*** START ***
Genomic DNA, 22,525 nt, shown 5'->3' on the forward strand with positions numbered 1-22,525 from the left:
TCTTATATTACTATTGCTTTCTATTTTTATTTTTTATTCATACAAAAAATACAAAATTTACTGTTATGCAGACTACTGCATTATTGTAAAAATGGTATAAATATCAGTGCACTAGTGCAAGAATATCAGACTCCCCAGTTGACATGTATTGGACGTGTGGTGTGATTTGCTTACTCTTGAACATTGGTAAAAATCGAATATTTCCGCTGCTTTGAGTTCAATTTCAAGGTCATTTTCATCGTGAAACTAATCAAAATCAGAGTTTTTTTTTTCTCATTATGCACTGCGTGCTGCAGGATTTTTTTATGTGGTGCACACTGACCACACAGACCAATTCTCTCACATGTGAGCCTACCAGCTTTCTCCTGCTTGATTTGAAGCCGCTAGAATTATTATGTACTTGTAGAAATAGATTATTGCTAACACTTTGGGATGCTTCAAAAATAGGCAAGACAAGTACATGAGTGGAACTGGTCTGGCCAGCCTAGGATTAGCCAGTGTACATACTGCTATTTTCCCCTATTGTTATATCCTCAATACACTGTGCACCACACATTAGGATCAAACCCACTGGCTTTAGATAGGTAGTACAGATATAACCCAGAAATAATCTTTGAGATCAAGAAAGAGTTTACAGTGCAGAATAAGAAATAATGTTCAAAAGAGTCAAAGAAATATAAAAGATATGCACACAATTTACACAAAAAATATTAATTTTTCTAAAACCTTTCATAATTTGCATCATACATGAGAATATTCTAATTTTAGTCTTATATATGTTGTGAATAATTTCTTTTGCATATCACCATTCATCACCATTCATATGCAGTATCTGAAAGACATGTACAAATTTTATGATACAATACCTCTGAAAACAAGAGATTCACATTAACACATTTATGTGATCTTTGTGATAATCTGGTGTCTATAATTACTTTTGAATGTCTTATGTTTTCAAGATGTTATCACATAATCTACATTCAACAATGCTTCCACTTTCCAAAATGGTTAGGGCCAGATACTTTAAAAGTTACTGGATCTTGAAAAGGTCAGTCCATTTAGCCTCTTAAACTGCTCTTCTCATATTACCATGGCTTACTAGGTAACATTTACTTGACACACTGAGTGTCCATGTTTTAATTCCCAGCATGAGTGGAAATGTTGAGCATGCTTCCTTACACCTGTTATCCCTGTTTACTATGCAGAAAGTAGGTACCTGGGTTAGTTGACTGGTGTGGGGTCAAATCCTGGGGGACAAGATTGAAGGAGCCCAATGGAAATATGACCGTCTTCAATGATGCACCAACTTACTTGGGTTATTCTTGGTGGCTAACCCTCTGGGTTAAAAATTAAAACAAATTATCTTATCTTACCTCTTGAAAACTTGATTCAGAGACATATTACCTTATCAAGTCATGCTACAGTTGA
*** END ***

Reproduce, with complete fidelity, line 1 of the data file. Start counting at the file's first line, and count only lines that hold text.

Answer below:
Genomic DNA, 22,525 nt, shown 5'->3' on the forward strand with positions numbered 1-22,525 from the left: